Alan LarkinAlan Larkin writes for Solicitors Journal (January 2019 issue). 

It struck me, at the end of a recent strategy team day, that the word ‘honesty’ had inserted itself on flip charts and peppered our discussions, alongside the usual suspects of ‘trust’ and ‘vision’.  Honesty towards clients, colleagues, legal peers in other firms and with oneself.

Examples in everyday family law practice were identified and dissected over drinks and pastries.  We categorised honesty as a condition of existence that bound us as individuals and as a professional collective, lending an existential heft to the day’s deliberations. We tackled fundamental questions touching upon the identity and purpose of a modern legal practice.   Honesty required we venture into uncomfortable territory.  Let me reprise that journey.

There are forces at play in legal services that are challenging common conceptions of the value solicitors offer their clients and society.  We have a regulatory focus that champions consumer choice and promotes price transparency.  Arguably, the regulatory narrative on price closes down the space for a focus on value.  At the same time, advances in AI and machine learning have introduced anxiety about the automation of certain processes for which solicitors still charge clients. The confluence of these pressures should concentrate our minds and become an opportunity for a candid, unflinching introspection.

Who we are

Our team set out its stall in 2011 to promote dispute resolution alternatives to the family court.  This was our proposition.  But did we, as a team of solicitors really deliver on this?  If we accepted our approach delivered better outcomes for embattled family law clients could it survive the hard reality of the need to generate revenue from our activities?  You don’t need a spreadsheet to know that a client who wants their day in court will generate significantly more income than one who takes up your suggestion of mediation.

And what about the family law departments who set targets for issued proceedings each year?  A more fundamentally dishonest and less client-centric practice is hard to imagine.   So, we concluded, the appropriate dispute resolution option is the one that gives clients the best chance of a positive outcome, not the one likely to deliver greater revenue for our firm.

What we stand for

Of course we are run as a business which needs to generate revenue.  But should this be the defining objective?  Each year we divert around 15% of the clients who want to instruct us to a family consultant because we think they need to see a counsellor rather than a lawyer.  We know that if clients can work to reduce the anger, grief or shock dominating their outlook  that they will be more open to exploring dispute resolution options – less likely to find themselves in a court process.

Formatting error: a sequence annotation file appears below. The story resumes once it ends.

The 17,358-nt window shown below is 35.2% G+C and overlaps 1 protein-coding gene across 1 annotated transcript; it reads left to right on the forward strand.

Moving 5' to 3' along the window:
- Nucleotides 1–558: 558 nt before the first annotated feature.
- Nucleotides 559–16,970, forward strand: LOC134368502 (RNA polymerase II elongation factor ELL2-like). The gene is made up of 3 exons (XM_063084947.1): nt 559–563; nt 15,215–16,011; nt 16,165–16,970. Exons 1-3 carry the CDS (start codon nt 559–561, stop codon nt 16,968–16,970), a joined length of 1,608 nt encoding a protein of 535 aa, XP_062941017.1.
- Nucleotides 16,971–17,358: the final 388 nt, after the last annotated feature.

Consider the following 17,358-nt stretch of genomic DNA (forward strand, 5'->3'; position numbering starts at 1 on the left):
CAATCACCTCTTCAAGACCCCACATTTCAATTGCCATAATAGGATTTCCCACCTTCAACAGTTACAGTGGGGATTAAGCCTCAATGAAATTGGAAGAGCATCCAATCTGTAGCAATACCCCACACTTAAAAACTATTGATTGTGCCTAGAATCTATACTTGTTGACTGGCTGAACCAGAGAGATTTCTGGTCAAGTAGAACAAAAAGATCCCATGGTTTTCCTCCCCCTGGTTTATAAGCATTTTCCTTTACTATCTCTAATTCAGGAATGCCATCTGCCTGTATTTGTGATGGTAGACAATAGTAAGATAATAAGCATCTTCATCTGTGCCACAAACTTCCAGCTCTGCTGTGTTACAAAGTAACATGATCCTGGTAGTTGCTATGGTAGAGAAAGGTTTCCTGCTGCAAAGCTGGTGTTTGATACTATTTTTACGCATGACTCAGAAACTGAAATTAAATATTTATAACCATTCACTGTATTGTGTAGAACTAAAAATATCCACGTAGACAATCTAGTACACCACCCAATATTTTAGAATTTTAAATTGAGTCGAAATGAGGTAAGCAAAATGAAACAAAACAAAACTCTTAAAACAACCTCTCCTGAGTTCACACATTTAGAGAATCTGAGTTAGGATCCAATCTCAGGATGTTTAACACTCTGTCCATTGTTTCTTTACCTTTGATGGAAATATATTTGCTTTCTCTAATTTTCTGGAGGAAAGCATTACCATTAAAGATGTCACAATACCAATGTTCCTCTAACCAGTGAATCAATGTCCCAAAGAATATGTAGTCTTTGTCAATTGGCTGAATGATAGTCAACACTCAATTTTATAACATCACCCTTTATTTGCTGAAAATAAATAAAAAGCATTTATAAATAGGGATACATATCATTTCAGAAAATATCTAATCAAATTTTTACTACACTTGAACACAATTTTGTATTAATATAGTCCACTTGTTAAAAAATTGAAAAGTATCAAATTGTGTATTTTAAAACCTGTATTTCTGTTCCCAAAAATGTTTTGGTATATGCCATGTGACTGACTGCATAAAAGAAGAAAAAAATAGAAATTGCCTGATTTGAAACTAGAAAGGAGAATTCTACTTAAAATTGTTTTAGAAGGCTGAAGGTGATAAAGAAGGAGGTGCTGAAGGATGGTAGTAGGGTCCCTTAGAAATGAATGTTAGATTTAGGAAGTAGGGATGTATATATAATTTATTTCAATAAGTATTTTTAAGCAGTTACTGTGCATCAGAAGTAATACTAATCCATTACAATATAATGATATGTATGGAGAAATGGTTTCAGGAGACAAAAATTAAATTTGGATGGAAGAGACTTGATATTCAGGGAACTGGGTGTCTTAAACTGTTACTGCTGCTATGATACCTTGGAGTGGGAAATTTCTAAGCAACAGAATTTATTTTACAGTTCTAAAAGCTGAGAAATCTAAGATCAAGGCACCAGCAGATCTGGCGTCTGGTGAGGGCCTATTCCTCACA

We know that this is the better thing, the honest course of action. But what other business would turn away customers willing to pay them?  Commercially, it gets worse.  When we do secure clients we often challenge their instructions – especially if children’s welfare is adversely affected.  If a client gets the hump, which some do, we may get the sack, a formal complaint and on the wrong end of a social media comment or Google review.  Dispiriting.  But that is where honesty takes us.

Deeply curious

And so to the next question: what are we really selling to our clients? The answer is not legal services.  It is not professionalism – whatever that means.

An honest answer can only come from being deeply curious about what our clients seek from us and the extent to which we fall short.  Family law clients risk losing relationships, trust, intimacy, health, housing, capital, income and most of all, certainty.  It is a profound personal dislocation – a shattering of foundations.

If this is accurate then our sincerely held sales pitch would be:  “We will salve the pain of your loss and social exclusion. Come and belong to our tribe.  We will align our interests with yours.  Together, we will imagine a better future and then deliver it”.

What is our future?

Technology, like regulatory pressure, will force the profession to examine its value offering to clients.  If the essence of a family law firm is the promise of a safe haven, a highly trained, highly skilled arm around the shoulder in a time of extremis, then we have a future.  We recognise the value of that human touch and are not afraid of deploying technology to tackle inefficiency, archaic charging practices or professional self-delusion.  Honesty, at a time of flux, can be its own reward.

Originally published in the January 2019 issue of Solicitors Journal. 

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